Immigration of skilled workers has been a key driver of economic growth and innovation in the US in health care and throughout the economy. However, we are in real danger of losing that edge. The US has made immigration more difficult by restricting visa availability; there has been a fair amount of immigrant bashing as well. See (Biting the hand that feeds you, sutures you, fills your prescription…) Meanwhile, economic conditions in places like India are improving significantly, so there’s less of a willingness to jump through hurdles and then be met with less than full acceptance.
The problem is only getting worse with the current depression. Economic opportunities are declining in the US overall and politicians are using the bailout funds and stimulus program as a chance to try to channel funding away from foreign workers.
An article in today’s Wall Street Journal (Ineligible Bachelors: Indian Men Living in US Strike Out) put the issue in personal terms:
Indian parents used to think it a plus to marry off their daughters to Indian men living in wealthier countries, including the U.S. and Britain. But as India has grown more affluent in recent years, the demand for overseas Indian grooms has been fading. While India’s economy is also slowing down, it is still growing, and layoffs aren’t as widespread as in the West…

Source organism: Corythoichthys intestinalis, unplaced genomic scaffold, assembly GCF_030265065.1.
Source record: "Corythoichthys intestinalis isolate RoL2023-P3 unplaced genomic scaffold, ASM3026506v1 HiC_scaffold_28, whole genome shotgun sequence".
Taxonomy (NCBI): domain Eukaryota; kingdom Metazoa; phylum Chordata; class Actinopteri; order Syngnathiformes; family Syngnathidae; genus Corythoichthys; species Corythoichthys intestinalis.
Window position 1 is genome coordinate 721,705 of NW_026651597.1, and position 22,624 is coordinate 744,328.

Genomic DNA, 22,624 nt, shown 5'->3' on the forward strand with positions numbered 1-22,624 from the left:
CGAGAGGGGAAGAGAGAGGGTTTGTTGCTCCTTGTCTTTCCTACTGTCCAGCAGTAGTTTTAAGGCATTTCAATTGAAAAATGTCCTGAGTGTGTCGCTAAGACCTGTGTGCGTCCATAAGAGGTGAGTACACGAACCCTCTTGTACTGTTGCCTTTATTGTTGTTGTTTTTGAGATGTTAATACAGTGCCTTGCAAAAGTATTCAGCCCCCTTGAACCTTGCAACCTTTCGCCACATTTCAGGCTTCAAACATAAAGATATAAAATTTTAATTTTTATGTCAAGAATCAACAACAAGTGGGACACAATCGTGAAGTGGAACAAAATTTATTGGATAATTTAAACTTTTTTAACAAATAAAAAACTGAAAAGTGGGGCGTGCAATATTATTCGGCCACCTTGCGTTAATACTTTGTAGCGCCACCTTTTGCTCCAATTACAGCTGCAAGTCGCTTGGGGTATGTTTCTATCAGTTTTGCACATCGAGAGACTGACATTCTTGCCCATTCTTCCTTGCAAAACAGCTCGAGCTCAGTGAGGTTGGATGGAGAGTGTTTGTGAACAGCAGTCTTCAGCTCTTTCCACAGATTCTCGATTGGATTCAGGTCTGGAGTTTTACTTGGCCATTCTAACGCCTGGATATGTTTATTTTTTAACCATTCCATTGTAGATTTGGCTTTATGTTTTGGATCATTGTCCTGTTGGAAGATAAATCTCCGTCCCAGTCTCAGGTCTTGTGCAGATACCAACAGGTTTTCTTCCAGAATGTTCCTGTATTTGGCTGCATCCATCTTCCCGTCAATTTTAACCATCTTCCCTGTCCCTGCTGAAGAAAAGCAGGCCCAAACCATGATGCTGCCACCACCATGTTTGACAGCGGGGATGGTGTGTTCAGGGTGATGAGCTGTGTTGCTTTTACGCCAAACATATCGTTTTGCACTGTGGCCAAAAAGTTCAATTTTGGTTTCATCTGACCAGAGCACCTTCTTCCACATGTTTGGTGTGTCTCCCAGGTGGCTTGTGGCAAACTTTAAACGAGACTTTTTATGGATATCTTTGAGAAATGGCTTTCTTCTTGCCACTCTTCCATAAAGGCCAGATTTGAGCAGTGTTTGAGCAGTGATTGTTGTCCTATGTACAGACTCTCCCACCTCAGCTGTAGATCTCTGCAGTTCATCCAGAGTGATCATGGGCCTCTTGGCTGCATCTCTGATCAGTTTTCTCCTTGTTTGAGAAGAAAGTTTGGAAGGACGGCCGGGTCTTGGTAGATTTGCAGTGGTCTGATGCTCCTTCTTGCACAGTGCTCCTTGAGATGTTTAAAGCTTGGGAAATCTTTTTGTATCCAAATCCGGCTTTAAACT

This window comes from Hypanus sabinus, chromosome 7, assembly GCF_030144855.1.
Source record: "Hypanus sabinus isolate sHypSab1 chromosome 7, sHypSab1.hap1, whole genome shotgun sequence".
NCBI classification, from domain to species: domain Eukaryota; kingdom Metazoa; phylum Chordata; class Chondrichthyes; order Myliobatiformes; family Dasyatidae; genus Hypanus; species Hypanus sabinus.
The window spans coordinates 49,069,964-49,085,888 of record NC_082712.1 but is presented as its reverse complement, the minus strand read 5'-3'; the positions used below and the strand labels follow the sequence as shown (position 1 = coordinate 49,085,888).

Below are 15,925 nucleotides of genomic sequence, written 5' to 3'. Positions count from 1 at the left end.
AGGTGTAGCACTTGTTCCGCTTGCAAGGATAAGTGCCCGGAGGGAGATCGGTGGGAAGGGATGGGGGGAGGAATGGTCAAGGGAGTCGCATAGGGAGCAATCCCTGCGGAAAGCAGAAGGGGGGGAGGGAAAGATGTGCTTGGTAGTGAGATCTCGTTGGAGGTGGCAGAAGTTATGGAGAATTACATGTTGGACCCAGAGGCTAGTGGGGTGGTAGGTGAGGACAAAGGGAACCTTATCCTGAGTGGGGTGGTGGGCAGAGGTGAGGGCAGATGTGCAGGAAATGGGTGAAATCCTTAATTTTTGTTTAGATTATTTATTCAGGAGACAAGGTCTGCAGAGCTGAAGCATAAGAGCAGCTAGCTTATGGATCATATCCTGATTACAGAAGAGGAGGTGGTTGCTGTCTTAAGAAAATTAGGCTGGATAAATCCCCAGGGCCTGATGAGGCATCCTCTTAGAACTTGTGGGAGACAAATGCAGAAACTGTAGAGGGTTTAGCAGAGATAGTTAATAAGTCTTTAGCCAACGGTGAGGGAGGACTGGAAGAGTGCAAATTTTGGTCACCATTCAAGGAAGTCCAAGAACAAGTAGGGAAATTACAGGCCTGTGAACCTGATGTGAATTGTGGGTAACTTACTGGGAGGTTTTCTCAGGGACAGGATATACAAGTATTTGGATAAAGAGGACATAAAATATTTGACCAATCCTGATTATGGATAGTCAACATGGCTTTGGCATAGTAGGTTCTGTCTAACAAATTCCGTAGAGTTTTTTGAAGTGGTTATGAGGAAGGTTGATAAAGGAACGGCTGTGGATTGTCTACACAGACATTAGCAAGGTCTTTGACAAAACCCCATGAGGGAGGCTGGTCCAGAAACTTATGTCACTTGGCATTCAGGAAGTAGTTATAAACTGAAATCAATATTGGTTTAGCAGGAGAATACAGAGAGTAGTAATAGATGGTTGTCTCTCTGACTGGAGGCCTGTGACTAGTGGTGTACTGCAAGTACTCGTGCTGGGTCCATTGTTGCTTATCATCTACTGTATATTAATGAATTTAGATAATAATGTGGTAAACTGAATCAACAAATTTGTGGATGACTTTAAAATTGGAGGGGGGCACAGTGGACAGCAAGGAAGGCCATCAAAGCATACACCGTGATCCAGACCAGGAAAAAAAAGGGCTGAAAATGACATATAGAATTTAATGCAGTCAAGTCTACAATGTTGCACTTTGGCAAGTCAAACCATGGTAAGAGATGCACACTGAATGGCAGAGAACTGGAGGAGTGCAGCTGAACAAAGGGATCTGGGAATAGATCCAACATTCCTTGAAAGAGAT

Career-oriented Indian women, meanwhile, have grown concerned about their job prospects in the U.S. Sandeep Gohad, a Manchester, Conn., software consultant who’s between jobs, got such questions during a two-month-long visit to his hometown of Pune, near Mumbai. He told bride candidates they would have a hard time getting a work visa in the U.S. And even if they did, finding jobs would be tough. He, too, came home single. An engineer or doctor “has absolutely no reason to go to the U.S.A. and work as a housewife,” he says.
If skilled professionals can’t get visas they won’t come to the US, and if they can’t get married they won’t stay. It’s a problem for many industries. In health care, for example, it means the shortage of primary care physicians in small towns and rural areas will get worse.April 6, 2009